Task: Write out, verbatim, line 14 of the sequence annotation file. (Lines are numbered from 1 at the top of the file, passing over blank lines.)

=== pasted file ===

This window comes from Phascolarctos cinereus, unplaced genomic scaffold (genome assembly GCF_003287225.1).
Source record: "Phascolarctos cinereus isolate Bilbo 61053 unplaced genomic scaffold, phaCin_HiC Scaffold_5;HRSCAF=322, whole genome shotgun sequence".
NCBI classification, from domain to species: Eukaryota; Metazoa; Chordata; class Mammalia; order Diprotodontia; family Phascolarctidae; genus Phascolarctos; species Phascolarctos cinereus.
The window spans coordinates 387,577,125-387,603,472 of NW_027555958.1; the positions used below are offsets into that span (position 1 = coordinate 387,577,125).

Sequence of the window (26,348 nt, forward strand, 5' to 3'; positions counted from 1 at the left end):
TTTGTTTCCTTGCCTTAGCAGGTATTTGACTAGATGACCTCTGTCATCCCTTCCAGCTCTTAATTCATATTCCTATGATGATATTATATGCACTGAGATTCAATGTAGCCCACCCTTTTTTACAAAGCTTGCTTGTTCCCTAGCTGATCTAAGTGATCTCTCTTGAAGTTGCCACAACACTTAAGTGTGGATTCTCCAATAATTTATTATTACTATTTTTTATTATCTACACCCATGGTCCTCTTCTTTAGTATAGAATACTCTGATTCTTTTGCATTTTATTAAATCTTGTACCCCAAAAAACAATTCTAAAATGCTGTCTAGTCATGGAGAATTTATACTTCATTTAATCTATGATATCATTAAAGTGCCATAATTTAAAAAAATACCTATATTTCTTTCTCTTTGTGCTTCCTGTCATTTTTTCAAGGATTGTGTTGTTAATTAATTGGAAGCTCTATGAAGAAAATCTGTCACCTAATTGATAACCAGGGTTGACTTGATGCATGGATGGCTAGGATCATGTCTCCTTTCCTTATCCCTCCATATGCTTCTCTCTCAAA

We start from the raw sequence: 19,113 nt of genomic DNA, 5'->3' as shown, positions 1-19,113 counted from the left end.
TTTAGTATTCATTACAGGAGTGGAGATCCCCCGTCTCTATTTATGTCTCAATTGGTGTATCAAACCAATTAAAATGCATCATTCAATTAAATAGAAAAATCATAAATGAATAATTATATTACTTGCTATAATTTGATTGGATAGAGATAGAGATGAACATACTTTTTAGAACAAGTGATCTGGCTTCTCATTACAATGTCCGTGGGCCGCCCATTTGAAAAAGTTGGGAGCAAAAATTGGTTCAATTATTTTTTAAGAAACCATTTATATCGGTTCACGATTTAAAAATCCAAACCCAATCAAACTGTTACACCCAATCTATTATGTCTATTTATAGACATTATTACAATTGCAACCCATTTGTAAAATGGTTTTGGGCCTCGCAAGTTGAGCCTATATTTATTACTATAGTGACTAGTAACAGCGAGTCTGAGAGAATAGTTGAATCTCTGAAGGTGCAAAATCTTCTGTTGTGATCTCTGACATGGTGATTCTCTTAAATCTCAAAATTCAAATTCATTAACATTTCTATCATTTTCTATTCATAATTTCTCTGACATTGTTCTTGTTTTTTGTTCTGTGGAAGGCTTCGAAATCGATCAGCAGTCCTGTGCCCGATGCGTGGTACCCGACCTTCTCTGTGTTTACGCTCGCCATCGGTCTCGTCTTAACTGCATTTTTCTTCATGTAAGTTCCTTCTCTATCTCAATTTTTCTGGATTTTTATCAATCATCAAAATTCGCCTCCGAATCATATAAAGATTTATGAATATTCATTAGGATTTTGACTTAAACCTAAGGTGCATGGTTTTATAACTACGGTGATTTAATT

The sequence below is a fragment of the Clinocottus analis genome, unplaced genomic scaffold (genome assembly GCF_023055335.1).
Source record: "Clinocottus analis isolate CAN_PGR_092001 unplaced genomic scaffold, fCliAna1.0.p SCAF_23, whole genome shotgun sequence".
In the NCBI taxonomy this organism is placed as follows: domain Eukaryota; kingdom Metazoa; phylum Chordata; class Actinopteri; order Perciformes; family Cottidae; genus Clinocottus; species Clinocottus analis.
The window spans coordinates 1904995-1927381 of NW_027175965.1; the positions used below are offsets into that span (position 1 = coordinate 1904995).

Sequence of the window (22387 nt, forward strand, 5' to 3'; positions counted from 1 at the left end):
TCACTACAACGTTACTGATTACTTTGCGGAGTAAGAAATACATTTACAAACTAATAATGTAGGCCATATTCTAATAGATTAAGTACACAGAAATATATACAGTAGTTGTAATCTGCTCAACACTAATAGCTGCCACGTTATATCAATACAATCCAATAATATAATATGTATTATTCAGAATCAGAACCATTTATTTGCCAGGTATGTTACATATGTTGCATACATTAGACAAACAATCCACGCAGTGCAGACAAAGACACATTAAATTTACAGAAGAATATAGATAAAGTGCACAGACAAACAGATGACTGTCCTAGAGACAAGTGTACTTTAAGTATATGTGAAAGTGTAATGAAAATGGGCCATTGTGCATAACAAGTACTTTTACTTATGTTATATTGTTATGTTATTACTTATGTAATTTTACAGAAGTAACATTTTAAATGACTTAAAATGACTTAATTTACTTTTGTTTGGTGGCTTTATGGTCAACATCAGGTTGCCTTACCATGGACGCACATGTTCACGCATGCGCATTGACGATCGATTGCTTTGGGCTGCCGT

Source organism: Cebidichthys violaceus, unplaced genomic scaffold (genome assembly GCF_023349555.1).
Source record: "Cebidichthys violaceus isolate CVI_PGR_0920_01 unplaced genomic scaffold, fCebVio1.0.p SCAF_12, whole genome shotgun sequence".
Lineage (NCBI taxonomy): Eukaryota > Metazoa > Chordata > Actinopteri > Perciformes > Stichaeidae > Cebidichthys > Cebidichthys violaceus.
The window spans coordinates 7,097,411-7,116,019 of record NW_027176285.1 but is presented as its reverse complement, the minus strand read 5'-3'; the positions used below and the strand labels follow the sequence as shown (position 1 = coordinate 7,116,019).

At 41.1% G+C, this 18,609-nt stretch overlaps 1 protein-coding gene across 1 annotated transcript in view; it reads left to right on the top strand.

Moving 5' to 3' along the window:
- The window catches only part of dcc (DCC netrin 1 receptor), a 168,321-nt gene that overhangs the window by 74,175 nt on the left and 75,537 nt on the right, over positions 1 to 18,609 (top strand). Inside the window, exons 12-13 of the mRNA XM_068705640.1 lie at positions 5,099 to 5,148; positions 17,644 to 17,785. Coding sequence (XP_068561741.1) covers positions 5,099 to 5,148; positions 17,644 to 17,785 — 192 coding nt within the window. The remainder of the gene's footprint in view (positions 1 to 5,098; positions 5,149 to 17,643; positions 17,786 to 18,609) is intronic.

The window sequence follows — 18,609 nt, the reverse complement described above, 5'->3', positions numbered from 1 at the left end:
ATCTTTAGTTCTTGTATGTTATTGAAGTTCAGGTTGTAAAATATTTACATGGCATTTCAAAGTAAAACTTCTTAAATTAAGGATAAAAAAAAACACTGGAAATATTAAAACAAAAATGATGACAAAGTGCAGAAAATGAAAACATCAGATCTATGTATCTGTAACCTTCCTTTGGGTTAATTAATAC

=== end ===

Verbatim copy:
TCACTACAACGTTACTGATTACTTTGCGGAGTAAGAAATACATTTACAAACTAATAATGTAGGCCATATTCTAATAGATTAAGTACACAGAAATATATACAGTAGTTGTAATCTGCTCAACACTAATAGCTGCCACGTTATATCAATACAATCCAATAATATAATATGTATTATTCAGAATCAGAACCATTTATTTGCCAGGTATGTTACATATGTTGCATACATTAGACAAACAATCCACGCAGTGCAGACAAAGACACATTAAATTTACAGAAGAATATAGATAAAGTGCACAGACAAACAGATGACTGTCCTAGAGACAAGTGTACTTTAAGTATATGTGAAAGTGTAATGAAAATGGGCCATTGTGCATAACAAGTACTTTTACTTATGTTATATTGTTATGTTATTACTTATGTAATTTTACAGAAGTAACATTTTAAATGACTTAAAATGACTTAATTTACTTTTGTTTGGTGGCTTTATGGTCAACATCAGGTTGCCTTACCATGGACGCACATGTTCACGCATGCGCATTGACGATCGATTGCTTTGGGCTGCCGT